If my concern is founded, i.e., the MAX cannot go anywhere near stall, then the situation is much more serious, because then MCAS has to really take an envelope protection function, and we also know that the consequences of some malfunctions can be catastrophic (i.e.,10E-9 failure rate territory). Still, even in this case, if the F-117 flies, anything can fly, and the MAX is nowhere near that aerodynamic nightmare. It would require some more extensive redesign of the flight control system, but the engineering talent is there, unless they laid off all the people who designed the 777 and 787 flight control systems.
 
asdf
Posts: 435
Joined: Tue Mar 18, 2014 12:03 am

Re: Boeing 737MAX Grounded Worldwide Q3 2019

Fri Sep 06, 2019 2:48 pm

[quote="mjoelnir"]IMO one should think about how manual electrical trim is done in a 737NG or MAX before the now advertised changes are done.
The inputs from the switches are not to the trim motor relay, but into a computer. /quote]

no computer here AFAIK @ the 737
this is simple point 2 point electronics (if not even electrics)

only if you have a FBW plane all control inputs go into a computer
the computer is connected to all sensors

the computer alone is calculating the movement of surfaces and the power of engines
almost every sensor is tripple redundant

no such system @ the 737 at all
 
User avatar
seahawk
Posts: 8704
Joined: Fri May 27, 2005 1:29 am

Re: Boeing 737MAX Grounded Worldwide Q3 2019

Fri Sep 06, 2019 3:01 pm

hooverman wrote:
seahawk wrote:
The FAA will test all this and the MAX will be the safest plane it its class when it returns to service early October.


October? What airline? Worldwide?


When the FAA has given the green light there is no reason for others to ground the plane.The whole industry suffers if the leading authorities start second guessing each other. So unless the FAA has rejected reasonable concerns by EASA, the EASA should not delay.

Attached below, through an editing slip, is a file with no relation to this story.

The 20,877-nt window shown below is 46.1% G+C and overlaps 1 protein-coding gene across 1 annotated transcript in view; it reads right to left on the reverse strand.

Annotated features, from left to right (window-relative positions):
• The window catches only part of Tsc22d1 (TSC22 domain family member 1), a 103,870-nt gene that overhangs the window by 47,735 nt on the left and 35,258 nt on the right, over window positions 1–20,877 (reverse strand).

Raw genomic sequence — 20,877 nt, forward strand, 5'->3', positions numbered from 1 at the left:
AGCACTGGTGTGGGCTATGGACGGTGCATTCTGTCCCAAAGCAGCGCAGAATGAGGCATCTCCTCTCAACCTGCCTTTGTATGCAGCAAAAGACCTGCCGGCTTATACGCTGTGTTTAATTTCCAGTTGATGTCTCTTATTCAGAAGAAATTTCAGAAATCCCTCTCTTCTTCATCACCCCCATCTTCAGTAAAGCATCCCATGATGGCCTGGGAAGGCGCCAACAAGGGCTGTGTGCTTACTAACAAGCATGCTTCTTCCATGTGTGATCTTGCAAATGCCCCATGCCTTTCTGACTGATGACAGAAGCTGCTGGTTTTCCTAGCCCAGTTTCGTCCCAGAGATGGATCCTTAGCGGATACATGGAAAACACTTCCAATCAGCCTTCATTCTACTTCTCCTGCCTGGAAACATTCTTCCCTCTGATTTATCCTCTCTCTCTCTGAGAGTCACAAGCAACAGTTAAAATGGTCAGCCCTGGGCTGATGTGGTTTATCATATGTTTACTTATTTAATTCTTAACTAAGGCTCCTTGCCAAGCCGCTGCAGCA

2175301
Posts: 1505
Joined: Wed May 16, 2007 11:19 am

Re: Boeing 737MAX Grounded Worldwide Q3 2019

Fri Sep 06, 2019 3:06 pm

gregpodpl wrote:
seahawk wrote:
The FAA will test all this and the MAX will be the safest plane it its class when it returns to service early October.

Is the class "planes that killed 300 people in last year" ?


I'm not sure you understand how big is this classification: A quick review of crash data of aircraft that have been involved in crashes that killed 300 people in a 12 month window produces the following list:

By Family designation (multiple sub derivatives); with the 737 Family being split for clarification of the issue:
A320
B707
B727 - Edited to add later (not sure how I forgot this)
B737 (Classic)
B737 (Max)
B747
B777 Note: MH17 & MH370
DC10

lower the number to say 200 or 250 in a 12 month window and other aircraft gets added.

To the best of my knowledge, extremely few people are afraid to fly these aircraft families today... (I'm don't believe there are any B707, B727, or DC10's left in passenger service - perhaps an isolated few).

Have a great day
Last edited by 2175301 on Fri Sep 06, 2019 3:25 pm, edited 1 time in total.
 
Amiga500
Posts: 2318
Joined: Tue Mar 03, 2015 8:22 am

Re: Boeing 737MAX Grounded Worldwide Q3 2019

Fri Sep 06, 2019 3:24 pm

seahawk wrote:
The FAA will test all this and the MAX will be the safest plane it its class when it returns to service early October.


Image

You catching much this weather?
 
XRAYretired
Posts: 623
Joined: Fri Mar 15, 2019 11:21 am

Re: Boeing 737MAX Grounded Worldwide Q3 2019

Fri Sep 06, 2019 3:25 pm

2175301 wrote:
gregpodpl wrote:
seahawk wrote:
The FAA will test all this and the MAX will be the safest plane it its class when it returns to service early October.

Is the class "planes that killed 300 people in last year" ?


I'm not sure you understand how big is this classification: A quick review of crash data of aircraft that have been involved in crashes that killed 300 people in a 12 month window produces the following list:

By Family designation (multiple sub derivatives); with the 737 Family being split for clarification of the issue:
A320
B707
B727 - Edited to add later (not sure how I forgot this)
B737 (Classic)
B737 (Max)
B747
DC10

lower the number to say 200 or 250 in a 12 month window and other aircraft gets added.